Two buildings on the campus of Van Asselt Elementary School in South Beacon Hill are currently up for landmark status: the oldest building on the campus, a 1909 building designed by Edgar Blair, and a larger, neighboring 1950 building designed by Jones and Bindon.
At the time the 1909 building was constructed, Blair was head draftsman for Seattle Public Schools (SPS). He designed many buildings still standing today, like Franklin High School, B.F. Day, West Seattle High School, and North Queen Anne school (which is now condos). He also consulted on the Montlake Bridge.
The school started in the first school building ever constructed in Seattle in the late 1850s: a seven-student schoolhouse built near the home of early King County settler Henry Van Asselt. After the original building was demolished in 1907 to make way for a railroad, it operated out of a portable until the 1909 building was constructed in its place with the capacity for nearly 200 students. It’s a two-story, wood-frame building, with a large, central gable and another framing the entry porch, accented by stucco and half-timber. Rectangular additions in 1940 added two classrooms and an office above the boiler room.
Overcrowding was so bad by the 1940s that, although classrooms sprawled into a selection of temporary portables, teachers suggested parents bring their kids home for lunch. This led to a whole new building in 1950, which is more typical midcentury construction, with a long, flat roof, a modern awning, and contiguous window banks. The architects behind that building, Jones and Bindon, also designed other area school buildings, including the University of Washington’s Husky Union Building (better known as the HUB) and Civil Engineering Building.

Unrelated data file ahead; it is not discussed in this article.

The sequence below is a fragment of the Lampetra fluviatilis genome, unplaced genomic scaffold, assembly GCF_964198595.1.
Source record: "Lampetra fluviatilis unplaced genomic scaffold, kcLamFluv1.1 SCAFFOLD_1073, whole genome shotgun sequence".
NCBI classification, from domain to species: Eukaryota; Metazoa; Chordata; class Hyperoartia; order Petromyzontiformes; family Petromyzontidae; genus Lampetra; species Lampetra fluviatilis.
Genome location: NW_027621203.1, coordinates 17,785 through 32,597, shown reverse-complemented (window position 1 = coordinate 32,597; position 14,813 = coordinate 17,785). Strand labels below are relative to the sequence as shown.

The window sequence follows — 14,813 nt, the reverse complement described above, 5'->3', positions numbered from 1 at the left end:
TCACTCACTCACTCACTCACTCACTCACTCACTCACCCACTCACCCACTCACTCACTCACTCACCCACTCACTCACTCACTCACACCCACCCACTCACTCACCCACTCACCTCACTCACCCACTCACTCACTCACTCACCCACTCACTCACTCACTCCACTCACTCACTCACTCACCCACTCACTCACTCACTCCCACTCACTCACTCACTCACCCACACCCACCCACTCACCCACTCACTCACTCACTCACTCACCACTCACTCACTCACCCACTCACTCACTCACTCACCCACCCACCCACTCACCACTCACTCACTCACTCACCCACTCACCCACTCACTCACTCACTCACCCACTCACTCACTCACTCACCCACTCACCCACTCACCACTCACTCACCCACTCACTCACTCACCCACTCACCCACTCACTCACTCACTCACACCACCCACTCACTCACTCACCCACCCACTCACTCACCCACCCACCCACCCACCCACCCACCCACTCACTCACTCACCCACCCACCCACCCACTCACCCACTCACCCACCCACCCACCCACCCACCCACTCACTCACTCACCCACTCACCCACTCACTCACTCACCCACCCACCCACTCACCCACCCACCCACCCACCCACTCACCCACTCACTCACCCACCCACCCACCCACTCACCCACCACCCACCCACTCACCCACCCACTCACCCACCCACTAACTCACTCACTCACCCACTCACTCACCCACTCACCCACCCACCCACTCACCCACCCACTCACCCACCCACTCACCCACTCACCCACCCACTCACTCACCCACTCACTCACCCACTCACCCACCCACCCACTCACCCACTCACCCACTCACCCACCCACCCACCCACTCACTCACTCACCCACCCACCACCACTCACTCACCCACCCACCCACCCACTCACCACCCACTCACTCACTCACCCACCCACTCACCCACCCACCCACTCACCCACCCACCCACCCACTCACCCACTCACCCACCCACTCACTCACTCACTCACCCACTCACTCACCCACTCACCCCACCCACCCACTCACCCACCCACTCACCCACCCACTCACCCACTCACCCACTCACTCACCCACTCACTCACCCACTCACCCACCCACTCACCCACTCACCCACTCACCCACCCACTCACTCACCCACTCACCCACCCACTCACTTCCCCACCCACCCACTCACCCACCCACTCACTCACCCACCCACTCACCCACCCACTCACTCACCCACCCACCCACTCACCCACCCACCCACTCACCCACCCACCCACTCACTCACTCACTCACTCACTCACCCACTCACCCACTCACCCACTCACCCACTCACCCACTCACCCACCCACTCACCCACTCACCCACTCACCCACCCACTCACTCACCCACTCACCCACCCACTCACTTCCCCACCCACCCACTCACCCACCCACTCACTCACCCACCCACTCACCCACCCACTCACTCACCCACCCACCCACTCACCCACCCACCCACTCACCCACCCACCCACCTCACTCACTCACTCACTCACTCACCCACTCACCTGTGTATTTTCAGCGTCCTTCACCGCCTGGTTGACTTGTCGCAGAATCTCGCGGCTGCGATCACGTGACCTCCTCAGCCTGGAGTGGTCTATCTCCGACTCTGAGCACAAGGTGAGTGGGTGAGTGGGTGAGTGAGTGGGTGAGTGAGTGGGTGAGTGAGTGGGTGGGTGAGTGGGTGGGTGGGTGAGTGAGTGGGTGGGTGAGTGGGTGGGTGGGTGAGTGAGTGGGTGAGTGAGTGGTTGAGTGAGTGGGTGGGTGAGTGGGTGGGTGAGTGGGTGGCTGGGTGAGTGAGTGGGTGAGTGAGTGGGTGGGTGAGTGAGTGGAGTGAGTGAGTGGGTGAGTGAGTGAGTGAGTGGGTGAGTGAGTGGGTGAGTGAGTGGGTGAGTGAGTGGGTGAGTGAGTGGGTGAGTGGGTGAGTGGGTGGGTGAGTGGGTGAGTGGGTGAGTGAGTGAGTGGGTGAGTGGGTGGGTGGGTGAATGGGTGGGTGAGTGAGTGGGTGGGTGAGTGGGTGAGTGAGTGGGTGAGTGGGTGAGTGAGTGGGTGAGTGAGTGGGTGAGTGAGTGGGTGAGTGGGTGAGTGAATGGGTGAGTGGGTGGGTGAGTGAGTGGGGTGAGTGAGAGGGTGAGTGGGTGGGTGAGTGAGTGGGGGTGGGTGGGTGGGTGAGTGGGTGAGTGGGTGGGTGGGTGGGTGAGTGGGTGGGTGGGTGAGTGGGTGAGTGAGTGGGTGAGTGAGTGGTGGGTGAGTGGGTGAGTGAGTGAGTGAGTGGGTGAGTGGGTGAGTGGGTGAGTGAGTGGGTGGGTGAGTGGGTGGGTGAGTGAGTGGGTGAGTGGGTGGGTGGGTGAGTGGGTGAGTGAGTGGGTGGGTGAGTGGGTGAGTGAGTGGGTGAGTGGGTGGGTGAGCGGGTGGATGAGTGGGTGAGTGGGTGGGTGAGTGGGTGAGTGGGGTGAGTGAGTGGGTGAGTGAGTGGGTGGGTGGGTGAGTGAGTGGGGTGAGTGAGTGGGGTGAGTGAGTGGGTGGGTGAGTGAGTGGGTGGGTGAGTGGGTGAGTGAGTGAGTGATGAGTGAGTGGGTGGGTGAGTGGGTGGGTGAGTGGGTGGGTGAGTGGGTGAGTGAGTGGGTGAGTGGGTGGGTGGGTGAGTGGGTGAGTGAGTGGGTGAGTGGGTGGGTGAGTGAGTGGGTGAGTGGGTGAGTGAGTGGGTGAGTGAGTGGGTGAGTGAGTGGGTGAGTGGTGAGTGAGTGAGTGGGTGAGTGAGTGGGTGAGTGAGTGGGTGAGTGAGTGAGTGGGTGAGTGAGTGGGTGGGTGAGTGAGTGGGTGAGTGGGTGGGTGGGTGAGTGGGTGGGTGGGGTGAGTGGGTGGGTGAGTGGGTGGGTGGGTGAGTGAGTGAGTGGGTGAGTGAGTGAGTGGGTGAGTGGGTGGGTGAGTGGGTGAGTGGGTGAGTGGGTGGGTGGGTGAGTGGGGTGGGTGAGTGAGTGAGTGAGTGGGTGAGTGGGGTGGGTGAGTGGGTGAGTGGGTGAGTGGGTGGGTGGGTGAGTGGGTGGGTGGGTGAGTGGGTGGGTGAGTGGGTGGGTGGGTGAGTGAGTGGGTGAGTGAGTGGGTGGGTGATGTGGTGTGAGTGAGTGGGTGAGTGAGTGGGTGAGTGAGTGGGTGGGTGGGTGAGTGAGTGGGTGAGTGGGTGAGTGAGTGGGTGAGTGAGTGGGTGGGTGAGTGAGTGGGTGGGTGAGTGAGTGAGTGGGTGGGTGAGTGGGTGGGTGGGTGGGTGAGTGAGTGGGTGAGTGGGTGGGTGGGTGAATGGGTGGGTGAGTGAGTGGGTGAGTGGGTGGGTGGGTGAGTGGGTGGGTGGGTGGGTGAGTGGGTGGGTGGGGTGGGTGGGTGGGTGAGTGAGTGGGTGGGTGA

While another annex was built down the road in 1962, it was fully independent by 1967, and was eventually renamed as Wing Luke Elementary, although now it’s temporarily in the 1950s building.
Van Asselt is also notable for a third building, originally built for the African American Academy in 2000 by the firm of groundbreaking black architect Mel Streeter. The school closed less than a decade later, and the building became part of the Van Asselt campus. The nomination acknowledges the building and its “central circular dome representing a dogon, an architectural feature found in several African nations,” but buildings need to be at least 25 years old to be considered for landmark status.
The nomination was submitted by Rebecca Asencio, K-12 planning coordinator with SPS’s Capital Projects and Planning department. Landmark nominations are often submitted in advance of future work, whether that’s alteration or demolition.
The Landmarks Preservation Board will consider the nomination during its Wednesday, March 20 meeting at 3:30 p.m. at Seattle City Hall.
This article has been updated to correct some locations of SPS programs and Van Asselt building functions.